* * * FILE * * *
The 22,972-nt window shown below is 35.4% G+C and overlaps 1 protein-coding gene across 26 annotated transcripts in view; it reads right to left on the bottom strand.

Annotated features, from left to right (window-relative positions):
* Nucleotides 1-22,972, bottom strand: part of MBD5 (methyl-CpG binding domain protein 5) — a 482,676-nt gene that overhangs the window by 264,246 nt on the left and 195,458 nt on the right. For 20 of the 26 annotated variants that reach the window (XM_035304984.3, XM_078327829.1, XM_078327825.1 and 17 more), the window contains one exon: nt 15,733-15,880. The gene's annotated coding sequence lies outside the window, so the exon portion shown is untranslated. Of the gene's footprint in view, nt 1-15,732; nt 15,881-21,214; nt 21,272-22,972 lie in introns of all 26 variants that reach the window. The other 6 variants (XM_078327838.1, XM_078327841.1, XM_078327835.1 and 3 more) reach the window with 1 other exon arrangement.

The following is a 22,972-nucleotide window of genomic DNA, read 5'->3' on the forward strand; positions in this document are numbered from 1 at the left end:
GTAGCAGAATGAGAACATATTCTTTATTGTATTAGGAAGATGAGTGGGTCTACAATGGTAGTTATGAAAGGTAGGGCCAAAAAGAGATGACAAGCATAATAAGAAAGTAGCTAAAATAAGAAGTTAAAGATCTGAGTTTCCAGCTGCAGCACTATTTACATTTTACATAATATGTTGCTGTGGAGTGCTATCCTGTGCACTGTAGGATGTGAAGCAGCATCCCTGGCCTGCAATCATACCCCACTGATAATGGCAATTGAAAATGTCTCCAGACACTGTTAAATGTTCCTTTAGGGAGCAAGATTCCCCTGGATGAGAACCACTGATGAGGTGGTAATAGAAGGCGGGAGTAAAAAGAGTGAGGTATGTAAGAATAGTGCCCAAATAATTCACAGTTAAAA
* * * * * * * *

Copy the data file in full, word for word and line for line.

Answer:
The 22,972-nt window shown below is 35.4% G+C and overlaps 1 protein-coding gene across 26 annotated transcripts in view; it reads right to left on the bottom strand.

Annotated features, from left to right (window-relative positions):
* Nucleotides 1-22,972, bottom strand: part of MBD5 (methyl-CpG binding domain protein 5) — a 482,676-nt gene that overhangs the window by 264,246 nt on the left and 195,458 nt on the right. For 20 of the 26 annotated variants that reach the window (XM_035304984.3, XM_078327829.1, XM_078327825.1 and 17 more), the window contains one exon: nt 15,733-15,880. The gene's annotated coding sequence lies outside the window, so the exon portion shown is untranslated. Of the gene's footprint in view, nt 1-15,732; nt 15,881-21,214; nt 21,272-22,972 lie in introns of all 26 variants that reach the window. The other 6 variants (XM_078327838.1, XM_078327841.1, XM_078327835.1 and 3 more) reach the window with 1 other exon arrangement.

The following is a 22,972-nucleotide window of genomic DNA, read 5'->3' on the forward strand; positions in this document are numbered from 1 at the left end:
GTAGCAGAATGAGAACATATTCTTTATTGTATTAGGAAGATGAGTGGGTCTACAATGGTAGTTATGAAAGGTAGGGCCAAAAAGAGATGACAAGCATAATAAGAAAGTAGCTAAAATAAGAAGTTAAAGATCTGAGTTTCCAGCTGCAGCACTATTTACATTTTACATAATATGTTGCTGTGGAGTGCTATCCTGTGCACTGTAGGATGTGAAGCAGCATCCCTGGCCTGCAATCATACCCCACTGATAATGGCAATTGAAAATGTCTCCAGACACTGTTAAATGTTCCTTTAGGGAGCAAGATTCCCCTGGATGAGAACCACTGATGAGGTGGTAATAGAAGGCGGGAGTAAAAAGAGTGAGGTATGTAAGAATAGTGCCCAAATAATTCACAGTTAAAA